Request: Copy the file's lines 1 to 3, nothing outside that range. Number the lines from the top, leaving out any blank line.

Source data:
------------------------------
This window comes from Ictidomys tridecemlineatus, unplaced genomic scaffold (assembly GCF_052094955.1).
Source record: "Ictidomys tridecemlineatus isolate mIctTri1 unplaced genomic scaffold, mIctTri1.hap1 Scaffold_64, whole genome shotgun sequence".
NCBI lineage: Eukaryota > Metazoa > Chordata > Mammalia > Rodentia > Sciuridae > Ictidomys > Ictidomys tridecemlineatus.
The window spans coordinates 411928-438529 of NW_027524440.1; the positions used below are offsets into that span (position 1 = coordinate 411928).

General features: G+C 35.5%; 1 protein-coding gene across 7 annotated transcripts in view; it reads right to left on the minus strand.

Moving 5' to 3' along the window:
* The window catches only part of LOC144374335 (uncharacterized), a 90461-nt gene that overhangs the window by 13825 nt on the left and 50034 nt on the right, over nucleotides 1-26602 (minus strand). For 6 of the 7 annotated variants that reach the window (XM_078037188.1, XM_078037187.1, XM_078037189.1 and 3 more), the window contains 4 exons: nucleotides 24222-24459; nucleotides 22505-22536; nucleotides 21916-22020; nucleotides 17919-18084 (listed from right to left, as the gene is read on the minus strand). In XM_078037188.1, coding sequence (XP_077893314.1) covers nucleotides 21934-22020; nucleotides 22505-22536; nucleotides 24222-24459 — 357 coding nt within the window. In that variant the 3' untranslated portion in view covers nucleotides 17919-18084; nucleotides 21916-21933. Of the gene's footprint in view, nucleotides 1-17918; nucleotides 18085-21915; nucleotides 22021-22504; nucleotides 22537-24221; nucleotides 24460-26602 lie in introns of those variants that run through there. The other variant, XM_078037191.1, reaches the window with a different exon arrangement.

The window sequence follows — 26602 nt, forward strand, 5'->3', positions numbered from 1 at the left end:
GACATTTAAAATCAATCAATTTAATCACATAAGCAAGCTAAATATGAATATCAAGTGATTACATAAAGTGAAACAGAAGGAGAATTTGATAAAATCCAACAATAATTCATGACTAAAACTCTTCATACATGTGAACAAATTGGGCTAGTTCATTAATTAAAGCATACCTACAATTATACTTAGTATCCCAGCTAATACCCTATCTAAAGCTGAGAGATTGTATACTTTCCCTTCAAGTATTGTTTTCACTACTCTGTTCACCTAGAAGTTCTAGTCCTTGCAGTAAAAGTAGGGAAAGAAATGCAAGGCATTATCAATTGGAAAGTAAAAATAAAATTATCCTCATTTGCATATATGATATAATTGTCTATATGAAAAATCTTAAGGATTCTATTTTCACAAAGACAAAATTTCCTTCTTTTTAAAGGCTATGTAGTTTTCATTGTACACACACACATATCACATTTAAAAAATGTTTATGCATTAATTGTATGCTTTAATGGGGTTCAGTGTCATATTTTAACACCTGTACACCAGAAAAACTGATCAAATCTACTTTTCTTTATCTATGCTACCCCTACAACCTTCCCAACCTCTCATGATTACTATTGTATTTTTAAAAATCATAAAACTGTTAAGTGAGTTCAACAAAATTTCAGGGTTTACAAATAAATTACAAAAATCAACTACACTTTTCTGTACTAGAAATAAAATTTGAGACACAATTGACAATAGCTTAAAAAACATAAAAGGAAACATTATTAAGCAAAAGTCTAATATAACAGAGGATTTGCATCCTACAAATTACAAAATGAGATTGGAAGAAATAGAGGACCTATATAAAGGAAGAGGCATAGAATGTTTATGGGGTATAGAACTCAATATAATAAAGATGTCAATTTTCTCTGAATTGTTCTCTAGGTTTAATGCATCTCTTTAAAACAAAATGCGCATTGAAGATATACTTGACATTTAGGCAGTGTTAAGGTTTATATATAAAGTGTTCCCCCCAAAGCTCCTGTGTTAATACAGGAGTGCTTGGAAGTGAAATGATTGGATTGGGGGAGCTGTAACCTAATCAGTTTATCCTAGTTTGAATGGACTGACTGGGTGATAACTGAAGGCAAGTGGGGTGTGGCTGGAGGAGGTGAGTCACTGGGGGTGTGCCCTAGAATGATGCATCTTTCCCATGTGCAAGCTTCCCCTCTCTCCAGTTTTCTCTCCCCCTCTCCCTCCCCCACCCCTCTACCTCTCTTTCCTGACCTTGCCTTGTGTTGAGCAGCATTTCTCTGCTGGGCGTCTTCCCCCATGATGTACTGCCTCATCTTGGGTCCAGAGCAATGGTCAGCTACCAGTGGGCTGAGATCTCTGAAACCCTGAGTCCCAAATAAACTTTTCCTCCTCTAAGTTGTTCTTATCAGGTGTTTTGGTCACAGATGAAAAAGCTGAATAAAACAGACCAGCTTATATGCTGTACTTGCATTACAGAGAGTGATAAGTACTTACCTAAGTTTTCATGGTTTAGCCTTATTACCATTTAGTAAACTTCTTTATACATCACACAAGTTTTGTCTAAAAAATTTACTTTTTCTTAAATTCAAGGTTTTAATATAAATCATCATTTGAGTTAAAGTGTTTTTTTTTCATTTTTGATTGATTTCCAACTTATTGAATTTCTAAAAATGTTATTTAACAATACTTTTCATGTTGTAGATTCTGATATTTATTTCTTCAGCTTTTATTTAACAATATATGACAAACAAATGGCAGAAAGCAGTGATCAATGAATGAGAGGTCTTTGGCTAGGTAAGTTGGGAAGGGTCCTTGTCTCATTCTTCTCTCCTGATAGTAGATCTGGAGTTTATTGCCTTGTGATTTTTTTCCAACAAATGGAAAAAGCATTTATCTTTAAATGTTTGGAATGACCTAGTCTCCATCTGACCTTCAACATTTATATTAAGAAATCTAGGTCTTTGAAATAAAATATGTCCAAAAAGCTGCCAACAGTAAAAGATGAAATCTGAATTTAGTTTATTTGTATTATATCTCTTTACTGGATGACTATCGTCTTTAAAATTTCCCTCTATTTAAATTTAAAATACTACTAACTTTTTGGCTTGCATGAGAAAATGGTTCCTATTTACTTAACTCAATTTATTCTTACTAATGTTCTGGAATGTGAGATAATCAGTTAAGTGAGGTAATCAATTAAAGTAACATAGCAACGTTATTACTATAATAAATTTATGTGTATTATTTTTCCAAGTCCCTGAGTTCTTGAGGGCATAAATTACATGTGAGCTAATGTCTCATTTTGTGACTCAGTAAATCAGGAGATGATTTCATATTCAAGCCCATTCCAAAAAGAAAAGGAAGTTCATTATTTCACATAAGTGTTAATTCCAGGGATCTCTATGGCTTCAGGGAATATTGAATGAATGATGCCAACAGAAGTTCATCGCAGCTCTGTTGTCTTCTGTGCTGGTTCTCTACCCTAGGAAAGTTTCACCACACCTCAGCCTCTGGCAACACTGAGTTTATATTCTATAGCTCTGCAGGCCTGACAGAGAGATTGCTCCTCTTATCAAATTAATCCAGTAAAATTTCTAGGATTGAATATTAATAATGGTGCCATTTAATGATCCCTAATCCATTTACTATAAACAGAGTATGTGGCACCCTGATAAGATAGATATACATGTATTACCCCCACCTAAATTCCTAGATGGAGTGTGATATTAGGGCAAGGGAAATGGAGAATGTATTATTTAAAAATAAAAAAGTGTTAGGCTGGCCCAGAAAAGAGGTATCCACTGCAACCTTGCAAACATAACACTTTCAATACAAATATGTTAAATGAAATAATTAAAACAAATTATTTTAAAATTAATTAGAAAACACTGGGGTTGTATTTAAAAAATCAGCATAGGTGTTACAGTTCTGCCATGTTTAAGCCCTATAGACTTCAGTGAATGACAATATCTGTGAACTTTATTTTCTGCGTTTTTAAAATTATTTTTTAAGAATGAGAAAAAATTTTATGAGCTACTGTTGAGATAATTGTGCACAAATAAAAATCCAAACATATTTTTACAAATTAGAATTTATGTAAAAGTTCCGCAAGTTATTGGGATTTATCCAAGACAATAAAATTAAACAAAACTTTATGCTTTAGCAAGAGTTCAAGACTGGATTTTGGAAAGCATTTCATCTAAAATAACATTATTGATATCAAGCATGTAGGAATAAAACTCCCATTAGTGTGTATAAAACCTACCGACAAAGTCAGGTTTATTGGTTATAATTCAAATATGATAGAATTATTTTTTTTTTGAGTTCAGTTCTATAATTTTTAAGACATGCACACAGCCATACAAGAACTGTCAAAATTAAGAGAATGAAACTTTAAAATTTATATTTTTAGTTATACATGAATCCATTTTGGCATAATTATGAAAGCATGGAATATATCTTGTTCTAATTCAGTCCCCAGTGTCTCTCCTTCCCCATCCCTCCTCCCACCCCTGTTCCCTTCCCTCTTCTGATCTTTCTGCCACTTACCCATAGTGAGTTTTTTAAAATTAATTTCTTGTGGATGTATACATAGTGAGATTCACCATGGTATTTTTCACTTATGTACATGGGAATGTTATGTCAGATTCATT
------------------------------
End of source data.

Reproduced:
This window comes from Ictidomys tridecemlineatus, unplaced genomic scaffold (assembly GCF_052094955.1).
Source record: "Ictidomys tridecemlineatus isolate mIctTri1 unplaced genomic scaffold, mIctTri1.hap1 Scaffold_64, whole genome shotgun sequence".
NCBI lineage: Eukaryota > Metazoa > Chordata > Mammalia > Rodentia > Sciuridae > Ictidomys > Ictidomys tridecemlineatus.